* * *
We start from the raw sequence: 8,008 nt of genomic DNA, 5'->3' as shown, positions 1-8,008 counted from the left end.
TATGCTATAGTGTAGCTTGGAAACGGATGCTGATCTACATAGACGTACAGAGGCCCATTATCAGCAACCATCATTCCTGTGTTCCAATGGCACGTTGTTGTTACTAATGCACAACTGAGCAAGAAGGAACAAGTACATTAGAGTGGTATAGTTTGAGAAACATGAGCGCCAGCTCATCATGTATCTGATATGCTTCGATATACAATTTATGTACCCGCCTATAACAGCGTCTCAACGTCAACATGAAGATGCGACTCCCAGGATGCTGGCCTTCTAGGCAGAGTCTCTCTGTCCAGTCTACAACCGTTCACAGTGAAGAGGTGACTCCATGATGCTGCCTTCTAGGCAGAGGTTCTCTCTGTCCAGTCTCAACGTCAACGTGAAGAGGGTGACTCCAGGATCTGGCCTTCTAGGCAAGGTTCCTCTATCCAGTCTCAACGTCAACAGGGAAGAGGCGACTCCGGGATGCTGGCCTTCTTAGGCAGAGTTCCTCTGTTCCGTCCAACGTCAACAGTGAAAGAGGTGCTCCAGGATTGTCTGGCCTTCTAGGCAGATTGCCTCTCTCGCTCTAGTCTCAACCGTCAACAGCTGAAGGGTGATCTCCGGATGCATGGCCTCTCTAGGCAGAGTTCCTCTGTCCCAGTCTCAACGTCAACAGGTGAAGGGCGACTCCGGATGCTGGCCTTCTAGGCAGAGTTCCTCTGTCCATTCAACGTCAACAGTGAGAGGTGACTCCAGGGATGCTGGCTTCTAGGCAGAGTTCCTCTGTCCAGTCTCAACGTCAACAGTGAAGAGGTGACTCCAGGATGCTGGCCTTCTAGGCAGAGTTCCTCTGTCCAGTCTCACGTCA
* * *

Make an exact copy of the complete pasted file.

We start from the raw sequence: 8,008 nt of genomic DNA, 5'->3' as shown, positions 1-8,008 counted from the left end.
TATGCTATAGTGTAGCTTGGAAACGGATGCTGATCTACATAGACGTACAGAGGCCCATTATCAGCAACCATCATTCCTGTGTTCCAATGGCACGTTGTTGTTACTAATGCACAACTGAGCAAGAAGGAACAAGTACATTAGAGTGGTATAGTTTGAGAAACATGAGCGCCAGCTCATCATGTATCTGATATGCTTCGATATACAATTTATGTACCCGCCTATAACAGCGTCTCAACGTCAACATGAAGATGCGACTCCCAGGATGCTGGCCTTCTAGGCAGAGTCTCTCTGTCCAGTCTACAACCGTTCACAGTGAAGAGGTGACTCCATGATGCTGCCTTCTAGGCAGAGGTTCTCTCTGTCCAGTCTCAACGTCAACGTGAAGAGGGTGACTCCAGGATCTGGCCTTCTAGGCAAGGTTCCTCTATCCAGTCTCAACGTCAACAGGGAAGAGGCGACTCCGGGATGCTGGCCTTCTTAGGCAGAGTTCCTCTGTTCCGTCCAACGTCAACAGTGAAAGAGGTGCTCCAGGATTGTCTGGCCTTCTAGGCAGATTGCCTCTCTCGCTCTAGTCTCAACCGTCAACAGCTGAAGGGTGATCTCCGGATGCATGGCCTCTCTAGGCAGAGTTCCTCTGTCCCAGTCTCAACGTCAACAGGTGAAGGGCGACTCCGGATGCTGGCCTTCTAGGCAGAGTTCCTCTGTCCATTCAACGTCAACAGTGAGAGGTGACTCCAGGGATGCTGGCTTCTAGGCAGAGTTCCTCTGTCCAGTCTCAACGTCAACAGTGAAGAGGTGACTCCAGGATGCTGGCCTTCTAGGCAGAGTTCCTCTGTCCAGTCTCACGTCA